For example, if your monthly expenses including EMIs are Rs 80,000 and your business requires Rs 1 lakh a month, you need to generate a monthly income of Rs 1.8 lakh. You may need to take a call on whether you are okay with eroding capital for a few years if the capital you have built is insufficient.Apart from regular cashflow required to manage operational costs, there could be major investments required in the form of capital. Further, capital infusion is not limited to the initial phase but every subsequent/new phase (like expansion). Entrepreneurs have to make sure that there is adequate capital available to avoid getting into a debt trap or losing out on potential opportunities. If you plan to fund these cash flow requirements from your own assets, it needs to get connected to your personal financial plan.

Handling debt
Debt forms a part of one’s financial plan especially while starting a new business. Typically, cashflows while starting a new venture are managed by borrowing funds. However, debt always has an impact on one’s monthly cashflow since it needs to be serviced regularly in the form of EMIs. The quantum of debt you take would depend on the cashflow analysis you have done. In the previous example, some expenses maybe required upfront and one may need to use debt instead of funding it from your investments. For example, apart from Rs 1 lakh of operating expenses per month, if you are servicing another Rs 50,000 of business loan EMI, then you need to plan for a monthly income of Rs 2.3 lakh per month. If the returns from your investment are unable to cover Rs 2.3 lakh, set a limit for your self on how much capital you can afford to erode.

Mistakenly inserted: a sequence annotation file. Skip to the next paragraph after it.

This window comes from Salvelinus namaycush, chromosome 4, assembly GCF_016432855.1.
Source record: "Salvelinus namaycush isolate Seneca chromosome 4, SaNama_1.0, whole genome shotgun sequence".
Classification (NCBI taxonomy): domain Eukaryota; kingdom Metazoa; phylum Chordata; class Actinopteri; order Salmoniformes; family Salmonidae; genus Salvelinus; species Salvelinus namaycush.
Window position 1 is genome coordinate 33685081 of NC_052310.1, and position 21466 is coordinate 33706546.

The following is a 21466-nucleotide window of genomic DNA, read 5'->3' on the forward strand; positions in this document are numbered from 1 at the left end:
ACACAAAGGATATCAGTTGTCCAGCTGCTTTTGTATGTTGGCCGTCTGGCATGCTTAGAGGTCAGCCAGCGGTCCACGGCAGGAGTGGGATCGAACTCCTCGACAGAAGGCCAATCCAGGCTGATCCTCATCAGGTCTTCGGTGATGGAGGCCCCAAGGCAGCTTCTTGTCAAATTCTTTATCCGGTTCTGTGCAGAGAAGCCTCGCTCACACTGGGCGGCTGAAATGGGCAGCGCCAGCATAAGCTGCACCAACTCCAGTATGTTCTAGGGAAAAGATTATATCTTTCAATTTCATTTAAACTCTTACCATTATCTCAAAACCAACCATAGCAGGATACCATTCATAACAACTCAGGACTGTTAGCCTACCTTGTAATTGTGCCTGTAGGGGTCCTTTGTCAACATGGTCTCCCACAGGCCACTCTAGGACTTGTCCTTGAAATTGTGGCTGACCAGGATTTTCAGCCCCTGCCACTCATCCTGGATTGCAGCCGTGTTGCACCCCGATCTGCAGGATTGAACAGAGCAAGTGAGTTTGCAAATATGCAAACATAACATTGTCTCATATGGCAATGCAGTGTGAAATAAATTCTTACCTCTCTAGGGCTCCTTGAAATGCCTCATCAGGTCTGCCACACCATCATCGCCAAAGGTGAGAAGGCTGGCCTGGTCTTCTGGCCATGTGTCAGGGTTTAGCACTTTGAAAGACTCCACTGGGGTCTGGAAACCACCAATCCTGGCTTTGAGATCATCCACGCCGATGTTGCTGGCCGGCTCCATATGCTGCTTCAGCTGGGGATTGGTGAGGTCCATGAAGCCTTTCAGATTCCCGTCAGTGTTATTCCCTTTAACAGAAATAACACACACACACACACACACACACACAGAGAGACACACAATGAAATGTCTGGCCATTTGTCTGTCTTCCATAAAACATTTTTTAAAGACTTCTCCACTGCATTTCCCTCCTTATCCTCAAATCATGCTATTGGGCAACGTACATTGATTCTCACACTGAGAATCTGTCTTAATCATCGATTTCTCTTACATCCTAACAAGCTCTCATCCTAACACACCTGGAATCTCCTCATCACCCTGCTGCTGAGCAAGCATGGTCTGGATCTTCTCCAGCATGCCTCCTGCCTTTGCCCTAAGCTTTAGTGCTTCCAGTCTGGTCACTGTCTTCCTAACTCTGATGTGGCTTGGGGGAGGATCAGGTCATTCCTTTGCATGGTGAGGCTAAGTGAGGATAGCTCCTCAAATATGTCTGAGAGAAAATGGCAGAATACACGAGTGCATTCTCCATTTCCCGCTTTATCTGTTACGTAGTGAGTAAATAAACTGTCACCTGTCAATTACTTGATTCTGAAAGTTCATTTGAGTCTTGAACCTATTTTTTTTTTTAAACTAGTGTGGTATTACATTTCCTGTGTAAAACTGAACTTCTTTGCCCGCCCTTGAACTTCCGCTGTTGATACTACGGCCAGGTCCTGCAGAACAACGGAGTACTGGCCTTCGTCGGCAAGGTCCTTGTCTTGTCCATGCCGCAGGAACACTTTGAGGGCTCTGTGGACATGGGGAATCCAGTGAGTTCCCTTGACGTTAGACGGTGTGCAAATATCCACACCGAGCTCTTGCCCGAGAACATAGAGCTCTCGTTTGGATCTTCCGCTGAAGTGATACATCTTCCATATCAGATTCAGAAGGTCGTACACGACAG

Servicing debt can become difficult if cashflows are irregular. Thus if an entrepreneur has taken debt or borrowed funds and is regularly paying EMIs, he needs to create a contingency fund which can be in the form of a separate liquid fund or bank deposit. The corpus in the emergency fund can be equivalent to three to four months of monthly expenses and should be touched only during emergencies. If the loan amount is too high, it is advisable to take a risk cover which is equivalent to the outstanding loan amount in order to cover the liability in case of an unfortunate event.